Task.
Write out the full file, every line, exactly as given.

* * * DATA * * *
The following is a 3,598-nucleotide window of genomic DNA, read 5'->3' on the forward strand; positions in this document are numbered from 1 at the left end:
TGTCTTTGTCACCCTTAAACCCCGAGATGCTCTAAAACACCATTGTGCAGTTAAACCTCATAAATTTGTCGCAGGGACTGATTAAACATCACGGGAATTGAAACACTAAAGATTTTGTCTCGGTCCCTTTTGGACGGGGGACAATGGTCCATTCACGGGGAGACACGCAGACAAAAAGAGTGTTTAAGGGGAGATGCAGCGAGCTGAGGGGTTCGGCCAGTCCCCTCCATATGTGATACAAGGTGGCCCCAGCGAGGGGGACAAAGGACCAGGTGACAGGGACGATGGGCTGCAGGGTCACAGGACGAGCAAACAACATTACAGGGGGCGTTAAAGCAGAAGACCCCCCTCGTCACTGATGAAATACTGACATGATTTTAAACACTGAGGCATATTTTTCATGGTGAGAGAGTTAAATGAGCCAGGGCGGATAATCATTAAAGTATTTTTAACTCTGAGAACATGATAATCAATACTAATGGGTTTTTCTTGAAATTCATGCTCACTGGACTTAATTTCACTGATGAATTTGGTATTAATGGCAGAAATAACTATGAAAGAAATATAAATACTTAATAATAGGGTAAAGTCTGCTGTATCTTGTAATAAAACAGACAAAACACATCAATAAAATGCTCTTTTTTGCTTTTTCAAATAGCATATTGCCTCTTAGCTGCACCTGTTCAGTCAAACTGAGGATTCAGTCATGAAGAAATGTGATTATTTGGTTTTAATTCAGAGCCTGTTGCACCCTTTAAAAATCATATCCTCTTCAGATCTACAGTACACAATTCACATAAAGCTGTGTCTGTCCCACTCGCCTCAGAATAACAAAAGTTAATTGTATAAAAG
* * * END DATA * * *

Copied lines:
The following is a 3,598-nucleotide window of genomic DNA, read 5'->3' on the forward strand; positions in this document are numbered from 1 at the left end:
TGTCTTTGTCACCCTTAAACCCCGAGATGCTCTAAAACACCATTGTGCAGTTAAACCTCATAAATTTGTCGCAGGGACTGATTAAACATCACGGGAATTGAAACACTAAAGATTTTGTCTCGGTCCCTTTTGGACGGGGGACAATGGTCCATTCACGGGGAGACACGCAGACAAAAAGAGTGTTTAAGGGGAGATGCAGCGAGCTGAGGGGTTCGGCCAGTCCCCTCCATATGTGATACAAGGTGGCCCCAGCGAGGGGGACAAAGGACCAGGTGACAGGGACGATGGGCTGCAGGGTCACAGGACGAGCAAACAACATTACAGGGGGCGTTAAAGCAGAAGACCCCCCTCGTCACTGATGAAATACTGACATGATTTTAAACACTGAGGCATATTTTTCATGGTGAGAGAGTTAAATGAGCCAGGGCGGATAATCATTAAAGTATTTTTAACTCTGAGAACATGATAATCAATACTAATGGGTTTTTCTTGAAATTCATGCTCACTGGACTTAATTTCACTGATGAATTTGGTATTAATGGCAGAAATAACTATGAAAGAAATATAAATACTTAATAATAGGGTAAAGTCTGCTGTATCTTGTAATAAAACAGACAAAACACATCAATAAAATGCTCTTTTTTGCTTTTTCAAATAGCATATTGCCTCTTAGCTGCACCTGTTCAGTCAAACTGAGGATTCAGTCATGAAGAAATGTGATTATTTGGTTTTAATTCAGAGCCTGTTGCACCCTTTAAAAATCATATCCTCTTCAGATCTACAGTACACAATTCACATAAAGCTGTGTCTGTCCCACTCGCCTCAGAATAACAAAAGTTAATTGTATAAAAG